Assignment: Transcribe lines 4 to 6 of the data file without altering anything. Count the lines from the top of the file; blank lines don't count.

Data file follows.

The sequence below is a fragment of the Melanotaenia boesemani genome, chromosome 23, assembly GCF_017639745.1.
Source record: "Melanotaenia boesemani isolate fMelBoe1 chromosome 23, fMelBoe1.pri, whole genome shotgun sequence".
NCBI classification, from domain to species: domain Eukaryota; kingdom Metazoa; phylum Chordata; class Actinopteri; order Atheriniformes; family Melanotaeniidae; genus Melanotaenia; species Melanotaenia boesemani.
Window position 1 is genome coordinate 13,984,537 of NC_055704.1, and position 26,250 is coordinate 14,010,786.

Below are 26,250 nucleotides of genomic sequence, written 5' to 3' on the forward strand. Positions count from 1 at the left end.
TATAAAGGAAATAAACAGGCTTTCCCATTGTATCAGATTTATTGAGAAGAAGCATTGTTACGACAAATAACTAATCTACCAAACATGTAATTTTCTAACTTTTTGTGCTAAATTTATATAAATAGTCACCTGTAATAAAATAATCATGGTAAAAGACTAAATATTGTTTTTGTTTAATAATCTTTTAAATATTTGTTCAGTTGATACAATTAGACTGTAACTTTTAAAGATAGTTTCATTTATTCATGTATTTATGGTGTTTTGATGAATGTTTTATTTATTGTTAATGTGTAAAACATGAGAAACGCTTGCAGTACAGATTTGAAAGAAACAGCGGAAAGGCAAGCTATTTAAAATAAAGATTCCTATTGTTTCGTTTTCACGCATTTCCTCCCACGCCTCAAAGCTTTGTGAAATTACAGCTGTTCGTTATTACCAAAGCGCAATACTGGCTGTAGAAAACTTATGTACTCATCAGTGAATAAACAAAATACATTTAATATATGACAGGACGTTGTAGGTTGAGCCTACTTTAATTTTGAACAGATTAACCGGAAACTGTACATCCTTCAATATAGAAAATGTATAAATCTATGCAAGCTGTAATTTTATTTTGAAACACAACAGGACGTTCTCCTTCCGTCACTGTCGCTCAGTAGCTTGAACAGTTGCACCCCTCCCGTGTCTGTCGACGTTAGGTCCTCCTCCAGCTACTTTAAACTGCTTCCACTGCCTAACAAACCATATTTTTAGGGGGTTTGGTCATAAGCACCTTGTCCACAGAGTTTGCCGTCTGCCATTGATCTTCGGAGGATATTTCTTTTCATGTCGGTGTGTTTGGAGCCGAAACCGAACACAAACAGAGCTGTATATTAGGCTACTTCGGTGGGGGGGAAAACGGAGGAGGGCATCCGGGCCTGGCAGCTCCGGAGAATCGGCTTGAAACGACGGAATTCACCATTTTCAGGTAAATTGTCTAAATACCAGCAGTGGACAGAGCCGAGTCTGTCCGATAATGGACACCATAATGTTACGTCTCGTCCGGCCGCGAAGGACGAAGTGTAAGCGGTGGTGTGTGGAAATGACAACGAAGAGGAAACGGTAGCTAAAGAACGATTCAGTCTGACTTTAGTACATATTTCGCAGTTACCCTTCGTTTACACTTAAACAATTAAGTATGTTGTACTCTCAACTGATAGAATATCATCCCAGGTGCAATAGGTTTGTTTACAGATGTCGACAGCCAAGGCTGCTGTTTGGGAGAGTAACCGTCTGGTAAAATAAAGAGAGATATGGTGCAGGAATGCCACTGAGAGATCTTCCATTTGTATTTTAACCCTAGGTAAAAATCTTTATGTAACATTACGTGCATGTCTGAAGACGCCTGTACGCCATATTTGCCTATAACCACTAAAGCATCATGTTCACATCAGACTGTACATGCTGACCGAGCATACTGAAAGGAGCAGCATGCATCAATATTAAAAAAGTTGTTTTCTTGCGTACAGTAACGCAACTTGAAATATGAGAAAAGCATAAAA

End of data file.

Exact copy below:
Window position 1 is genome coordinate 13,984,537 of NC_055704.1, and position 26,250 is coordinate 14,010,786.

Below are 26,250 nucleotides of genomic sequence, written 5' to 3' on the forward strand. Positions count from 1 at the left end.
TATAAAGGAAATAAACAGGCTTTCCCATTGTATCAGATTTATTGAGAAGAAGCATTGTTACGACAAATAACTAATCTACCAAACATGTAATTTTCTAACTTTTTGTGCTAAATTTATATAAATAGTCACCTGTAATAAAATAATCATGGTAAAAGACTAAATATTGTTTTTGTTTAATAATCTTTTAAATATTTGTTCAGTTGATACAATTAGACTGTAACTTTTAAAGATAGTTTCATTTATTCATGTATTTATGGTGTTTTGATGAATGTTTTATTTATTGTTAATGTGTAAAACATGAGAAACGCTTGCAGTACAGATTTGAAAGAAACAGCGGAAAGGCAAGCTATTTAAAATAAAGATTCCTATTGTTTCGTTTTCACGCATTTCCTCCCACGCCTCAAAGCTTTGTGAAATTACAGCTGTTCGTTATTACCAAAGCGCAATACTGGCTGTAGAAAACTTATGTACTCATCAGTGAATAAACAAAATACATTTAATATATGACAGGACGTTGTAGGTTGAGCCTACTTTAATTTTGAACAGATTAACCGGAAACTGTACATCCTTCAATATAGAAAATGTATAAATCTATGCAAGCTGTAATTTTATTTTGAAACACAACAGGACGTTCTCCTTCCGTCACTGTCGCTCAGTAGCTTGAACAGTTGCACCCCTCCCGTGTCTGTCGACGTTAGGTCCTCCTCCAGCTACTTTAAACTGCTTCCACTGCCTAACAAACCATATTTTTAGGGGGTTTGGTCATAAGCACCTTGTCCACAGAGTTTGCCGTCTGCCATTGATCTTCGGAGGATATTTCTTTTCATGTCGGTGTGTTTGGAGCCGAAACCGAACACAAACAGAGCTGTATATTAGGCTACTTCGGTGGGGGGGAAAACGGAGGAGGGCATCCGGGCCTGGCAGCTCCGGAGAATCGGCTTGAAACGACGGAATTCACCATTTTCAGGTAAATTGTCTAAATACCAGCAGTGGACAGAGCCGAGTCTGTCCGATAATGGACACCATAATGTTACGTCTCGTCCGGCCGCGAAGGACGAAGTGTAAGCGGTGGTGTGTGGAAATGACAACGAAGAGGAAACGGTAGCTAAAGAACGATTCAGTCTGACTTTAGTACATATTTCGCAGTTACCCTTCGTTTACACTTAAACAATTAAGTATGTTGTACTCTCAACTGATAGAATATCATCCCAGGTGCAATAGGTTTGTTTACAGATGTCGACAGCCAAGGCTGCTGTTTGGGAGAGTAACCGTCTGGTAAAATAAAGAGAGATATGGTGCAGGAATGCCACTGAGAGATCTTCCATTTGTATTTTAACCCTAGGTAAAAATCTTTATGTAACATTACGTGCATGTCTGAAGACGCCTGTACGCCATATTTGCCTATAACCACTAAAGCATCATGTTCACATCAGACTGTACATGCTGACCGAGCATACTGAAAGGAGCAGCATGCATCAATATTAAAAAAGTTGTTTTCTTGCGTACAGTAACGCAACTTGAAATATGAGAAAAGCATAAAA